Why do I suffer from this nasty pain?
Juggling work, rest and play can place our bodies under stress. This stress can lead to some very debilitating symptoms; one being the dreaded migraine.
A migraine is a sharp, painful spasmodic headache sometimes with associated nausea, vomiting and visual disturbances. The pain can vary between moderate to severe, it tends to be of a pulsating and throbbing nature and is often felt behind one eye.
A traditional Chinese medicine take
Unfortunately migraines are not easily treated by Western medicine. The cause can be very difficult to ascertain, which means strong pain relief medication and tucking yourself into bed can be your only options – not so helpful if that report is due or the kids need to get to school.
The traditional Chinese medicine (TCM) approach is not to generically place all migraines in the same basket. TCM recognises that we all have individual, body patterns.
Our body patterns represent the state of our internal energy. In TCM this energy is referred to as Qi and is our constitutional health. Qi flows through the body in different channels or meridians towards the head and limbs.
Migraines can occur when our Qi becomes deficient or weak. Deficiency can be caused by factors such as long working hours, partying or restless sleep. The pain will generally be brought on by a busy period. Someone with a deficient Qi pattern will have low energy, appear pale and often feel the cold. With a “deficiency migraine” you may feel like lying down in a darkened room.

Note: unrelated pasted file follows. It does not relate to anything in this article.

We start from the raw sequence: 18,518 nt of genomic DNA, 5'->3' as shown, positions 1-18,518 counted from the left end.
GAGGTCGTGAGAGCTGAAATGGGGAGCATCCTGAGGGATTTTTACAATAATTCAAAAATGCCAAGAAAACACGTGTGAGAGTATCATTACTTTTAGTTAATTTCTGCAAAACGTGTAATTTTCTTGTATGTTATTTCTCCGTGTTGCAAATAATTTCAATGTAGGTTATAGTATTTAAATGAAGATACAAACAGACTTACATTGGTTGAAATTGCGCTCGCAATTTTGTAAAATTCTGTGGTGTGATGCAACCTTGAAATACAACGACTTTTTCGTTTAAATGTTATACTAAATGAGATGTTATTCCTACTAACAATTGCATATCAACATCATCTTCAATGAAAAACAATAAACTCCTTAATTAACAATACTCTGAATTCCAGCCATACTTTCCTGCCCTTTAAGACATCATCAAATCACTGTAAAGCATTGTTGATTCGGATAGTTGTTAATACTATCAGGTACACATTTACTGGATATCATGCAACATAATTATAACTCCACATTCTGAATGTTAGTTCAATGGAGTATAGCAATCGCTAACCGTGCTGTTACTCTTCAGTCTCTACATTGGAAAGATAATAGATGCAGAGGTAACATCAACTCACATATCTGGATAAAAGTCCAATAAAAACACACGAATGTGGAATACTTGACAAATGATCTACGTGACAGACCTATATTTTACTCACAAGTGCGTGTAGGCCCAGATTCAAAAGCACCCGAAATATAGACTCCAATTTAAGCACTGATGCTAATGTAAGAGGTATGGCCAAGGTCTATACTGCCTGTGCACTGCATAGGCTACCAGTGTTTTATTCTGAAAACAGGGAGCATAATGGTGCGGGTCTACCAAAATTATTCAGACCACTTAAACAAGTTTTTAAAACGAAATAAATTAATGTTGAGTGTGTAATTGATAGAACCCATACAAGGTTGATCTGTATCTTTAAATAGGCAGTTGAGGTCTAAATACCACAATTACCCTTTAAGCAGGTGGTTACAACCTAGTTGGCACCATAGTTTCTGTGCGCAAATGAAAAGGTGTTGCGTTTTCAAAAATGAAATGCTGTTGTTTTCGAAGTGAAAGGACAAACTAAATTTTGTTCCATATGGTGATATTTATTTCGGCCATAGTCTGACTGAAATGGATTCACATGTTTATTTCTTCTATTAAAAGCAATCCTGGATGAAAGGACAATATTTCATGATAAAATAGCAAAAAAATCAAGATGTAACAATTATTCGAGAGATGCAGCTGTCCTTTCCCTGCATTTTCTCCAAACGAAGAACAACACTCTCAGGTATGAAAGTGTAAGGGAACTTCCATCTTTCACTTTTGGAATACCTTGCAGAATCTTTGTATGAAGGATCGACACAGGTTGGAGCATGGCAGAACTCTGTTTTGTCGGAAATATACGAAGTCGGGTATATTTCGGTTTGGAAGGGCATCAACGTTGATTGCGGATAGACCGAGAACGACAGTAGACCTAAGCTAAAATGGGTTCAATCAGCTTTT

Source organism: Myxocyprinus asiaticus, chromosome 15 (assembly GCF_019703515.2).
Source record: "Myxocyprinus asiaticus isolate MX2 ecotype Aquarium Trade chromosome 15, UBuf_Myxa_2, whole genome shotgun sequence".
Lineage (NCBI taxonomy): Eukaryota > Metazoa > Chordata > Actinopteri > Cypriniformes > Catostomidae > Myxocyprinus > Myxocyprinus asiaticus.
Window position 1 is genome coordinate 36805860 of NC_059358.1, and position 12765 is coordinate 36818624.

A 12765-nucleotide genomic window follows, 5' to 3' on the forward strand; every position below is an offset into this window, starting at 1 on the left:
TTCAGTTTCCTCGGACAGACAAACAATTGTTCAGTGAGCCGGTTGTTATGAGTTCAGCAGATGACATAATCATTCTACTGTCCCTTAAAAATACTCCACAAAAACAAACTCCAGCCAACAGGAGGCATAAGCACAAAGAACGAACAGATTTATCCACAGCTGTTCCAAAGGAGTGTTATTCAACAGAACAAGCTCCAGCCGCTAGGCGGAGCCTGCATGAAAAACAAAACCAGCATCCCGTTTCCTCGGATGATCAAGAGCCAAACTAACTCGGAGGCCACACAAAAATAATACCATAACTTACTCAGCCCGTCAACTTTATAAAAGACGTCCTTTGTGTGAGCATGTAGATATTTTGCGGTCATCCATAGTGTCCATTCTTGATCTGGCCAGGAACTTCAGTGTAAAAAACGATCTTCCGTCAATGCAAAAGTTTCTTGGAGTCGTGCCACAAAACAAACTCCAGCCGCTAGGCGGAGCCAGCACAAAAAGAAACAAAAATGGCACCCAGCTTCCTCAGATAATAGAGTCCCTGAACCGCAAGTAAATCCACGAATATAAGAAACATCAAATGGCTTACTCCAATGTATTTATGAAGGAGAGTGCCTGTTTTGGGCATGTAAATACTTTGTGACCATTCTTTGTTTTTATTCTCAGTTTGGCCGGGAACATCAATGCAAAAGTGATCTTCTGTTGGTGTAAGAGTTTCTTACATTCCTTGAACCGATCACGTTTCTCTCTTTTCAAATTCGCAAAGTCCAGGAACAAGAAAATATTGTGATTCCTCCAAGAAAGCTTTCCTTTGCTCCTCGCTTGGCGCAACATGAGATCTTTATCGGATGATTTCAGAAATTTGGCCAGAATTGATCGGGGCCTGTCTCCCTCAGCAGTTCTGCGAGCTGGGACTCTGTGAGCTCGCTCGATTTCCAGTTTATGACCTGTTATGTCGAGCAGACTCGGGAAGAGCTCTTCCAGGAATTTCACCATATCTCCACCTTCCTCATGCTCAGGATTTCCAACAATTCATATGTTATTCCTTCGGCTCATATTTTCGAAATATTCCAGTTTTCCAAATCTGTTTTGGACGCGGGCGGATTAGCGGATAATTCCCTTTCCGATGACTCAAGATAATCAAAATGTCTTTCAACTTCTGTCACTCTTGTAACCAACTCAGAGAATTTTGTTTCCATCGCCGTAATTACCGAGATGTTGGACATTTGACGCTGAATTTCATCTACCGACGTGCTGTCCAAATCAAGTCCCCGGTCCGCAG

Emotional stress can block and stagnate the flow of Qi. A “stagnation migraine” is a sharp pain often originating in the neck or shoulders and you can
literally feel the pain trace along a channel and finish behind an eye. This migraine can be associated with sensations of heat and agitation.
How to treat the untreatable pain
Ok, it’s important to remember whether or not you have Qi stagnation, deficiency – or a combination of both – that the imbalance needs to be addressed to treat the migraine. TCM will harmonise the body, strengthen the Qi and clear the stagnation. Muscular skeletal aches and stiffness can often be a
pre-curser to migraines. To keep Qi moving, get some exercise, stretch, swim, go to the gym – whatever it takes. Remedial massage, mobilisation and acupuncture are all very effective to ease muscular pain and free up stagnant Qi.
For those who suffer migraines frequently, Chinese herbal medicine will help enormously. Prescribed herbs will help promote a change in the body. In just a short period of time herbs can provide wonderful long term relief.
Tricks to beat the thump
- If you feel exhausted, get some rest and drink some water. Sit or lie in quiet place and let the world rush around you.
- For tension headaches try draping a heat bag around the neck and shoulders. Use some liniment at the base of the skull and the temples.
- The most useful pressure point for migraines and headaches is the small muscle between the thumb and forefinger. Press and hold this point firmly for up to two minutes.
- If during a migraine you feel hot and appear to perspire around the head, try soaking your feet in warm water, it will help draw the energy away from your head.
Gardenvale Traditional Chinese Medicine
134A Martin Street Brighton 3186